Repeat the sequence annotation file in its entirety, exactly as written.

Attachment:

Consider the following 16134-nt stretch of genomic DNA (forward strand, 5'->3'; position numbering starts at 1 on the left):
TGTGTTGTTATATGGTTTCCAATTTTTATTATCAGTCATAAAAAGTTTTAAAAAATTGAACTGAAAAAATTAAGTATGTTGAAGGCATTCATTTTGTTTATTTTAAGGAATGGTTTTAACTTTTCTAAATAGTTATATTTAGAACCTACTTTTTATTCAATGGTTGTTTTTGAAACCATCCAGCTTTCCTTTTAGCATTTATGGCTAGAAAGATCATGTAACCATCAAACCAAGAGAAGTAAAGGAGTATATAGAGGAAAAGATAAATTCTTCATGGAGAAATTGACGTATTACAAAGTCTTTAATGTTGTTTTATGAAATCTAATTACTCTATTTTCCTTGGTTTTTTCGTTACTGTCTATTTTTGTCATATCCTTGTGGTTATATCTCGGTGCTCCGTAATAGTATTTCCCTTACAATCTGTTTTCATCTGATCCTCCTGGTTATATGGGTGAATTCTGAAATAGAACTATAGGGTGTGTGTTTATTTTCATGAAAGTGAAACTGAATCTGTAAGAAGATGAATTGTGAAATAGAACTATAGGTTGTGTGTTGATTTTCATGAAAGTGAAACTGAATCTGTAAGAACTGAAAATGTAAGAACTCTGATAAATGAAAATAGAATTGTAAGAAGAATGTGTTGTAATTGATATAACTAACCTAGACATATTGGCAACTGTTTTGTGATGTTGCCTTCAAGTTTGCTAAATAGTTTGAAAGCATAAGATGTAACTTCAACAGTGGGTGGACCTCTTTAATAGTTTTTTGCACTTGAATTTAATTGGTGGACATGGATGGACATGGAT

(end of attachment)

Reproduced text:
Consider the following 16134-nt stretch of genomic DNA (forward strand, 5'->3'; position numbering starts at 1 on the left):
TGTGTTGTTATATGGTTTCCAATTTTTATTATCAGTCATAAAAAGTTTTAAAAAATTGAACTGAAAAAATTAAGTATGTTGAAGGCATTCATTTTGTTTATTTTAAGGAATGGTTTTAACTTTTCTAAATAGTTATATTTAGAACCTACTTTTTATTCAATGGTTGTTTTTGAAACCATCCAGCTTTCCTTTTAGCATTTATGGCTAGAAAGATCATGTAACCATCAAACCAAGAGAAGTAAAGGAGTATATAGAGGAAAAGATAAATTCTTCATGGAGAAATTGACGTATTACAAAGTCTTTAATGTTGTTTTATGAAATCTAATTACTCTATTTTCCTTGGTTTTTTCGTTACTGTCTATTTTTGTCATATCCTTGTGGTTATATCTCGGTGCTCCGTAATAGTATTTCCCTTACAATCTGTTTTCATCTGATCCTCCTGGTTATATGGGTGAATTCTGAAATAGAACTATAGGGTGTGTGTTTATTTTCATGAAAGTGAAACTGAATCTGTAAGAAGATGAATTGTGAAATAGAACTATAGGTTGTGTGTTGATTTTCATGAAAGTGAAACTGAATCTGTAAGAACTGAAAATGTAAGAACTCTGATAAATGAAAATAGAATTGTAAGAAGAATGTGTTGTAATTGATATAACTAACCTAGACATATTGGCAACTGTTTTGTGATGTTGCCTTCAAGTTTGCTAAATAGTTTGAAAGCATAAGATGTAACTTCAACAGTGGGTGGACCTCTTTAATAGTTTTTTGCACTTGAATTTAATTGGTGGACATGGATGGACATGGAT